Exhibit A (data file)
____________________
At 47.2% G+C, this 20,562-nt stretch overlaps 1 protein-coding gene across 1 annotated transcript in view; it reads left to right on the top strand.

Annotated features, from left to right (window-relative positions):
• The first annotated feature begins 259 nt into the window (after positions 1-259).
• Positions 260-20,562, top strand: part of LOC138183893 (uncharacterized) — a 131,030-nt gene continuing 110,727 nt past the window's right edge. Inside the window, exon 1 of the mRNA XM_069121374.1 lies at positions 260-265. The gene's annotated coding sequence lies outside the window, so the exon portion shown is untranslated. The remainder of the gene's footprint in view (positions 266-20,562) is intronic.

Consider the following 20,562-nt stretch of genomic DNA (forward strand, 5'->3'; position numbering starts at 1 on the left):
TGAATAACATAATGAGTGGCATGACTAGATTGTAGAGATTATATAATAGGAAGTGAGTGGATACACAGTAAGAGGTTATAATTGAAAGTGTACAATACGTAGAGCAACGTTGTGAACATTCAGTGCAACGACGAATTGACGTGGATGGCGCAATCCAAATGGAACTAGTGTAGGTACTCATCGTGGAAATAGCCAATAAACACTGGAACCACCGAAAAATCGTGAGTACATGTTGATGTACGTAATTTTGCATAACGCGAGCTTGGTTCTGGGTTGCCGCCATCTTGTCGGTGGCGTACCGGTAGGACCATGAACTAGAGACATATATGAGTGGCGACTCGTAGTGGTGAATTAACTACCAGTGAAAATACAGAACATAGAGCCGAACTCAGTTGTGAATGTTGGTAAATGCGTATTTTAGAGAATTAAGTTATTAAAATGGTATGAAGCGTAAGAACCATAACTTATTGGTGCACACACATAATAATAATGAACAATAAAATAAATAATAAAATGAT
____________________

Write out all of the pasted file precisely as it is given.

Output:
At 47.2% G+C, this 20,562-nt stretch overlaps 1 protein-coding gene across 1 annotated transcript in view; it reads left to right on the top strand.

Annotated features, from left to right (window-relative positions):
• The first annotated feature begins 259 nt into the window (after positions 1-259).
• Positions 260-20,562, top strand: part of LOC138183893 (uncharacterized) — a 131,030-nt gene continuing 110,727 nt past the window's right edge. Inside the window, exon 1 of the mRNA XM_069121374.1 lies at positions 260-265. The gene's annotated coding sequence lies outside the window, so the exon portion shown is untranslated. The remainder of the gene's footprint in view (positions 266-20,562) is intronic.

Consider the following 20,562-nt stretch of genomic DNA (forward strand, 5'->3'; position numbering starts at 1 on the left):
TGAATAACATAATGAGTGGCATGACTAGATTGTAGAGATTATATAATAGGAAGTGAGTGGATACACAGTAAGAGGTTATAATTGAAAGTGTACAATACGTAGAGCAACGTTGTGAACATTCAGTGCAACGACGAATTGACGTGGATGGCGCAATCCAAATGGAACTAGTGTAGGTACTCATCGTGGAAATAGCCAATAAACACTGGAACCACCGAAAAATCGTGAGTACATGTTGATGTACGTAATTTTGCATAACGCGAGCTTGGTTCTGGGTTGCCGCCATCTTGTCGGTGGCGTACCGGTAGGACCATGAACTAGAGACATATATGAGTGGCGACTCGTAGTGGTGAATTAACTACCAGTGAAAATACAGAACATAGAGCCGAACTCAGTTGTGAATGTTGGTAAATGCGTATTTTAGAGAATTAAGTTATTAAAATGGTATGAAGCGTAAGAACCATAACTTATTGGTGCACACACATAATAATAATGAACAATAAAATAAATAATAAAATGAT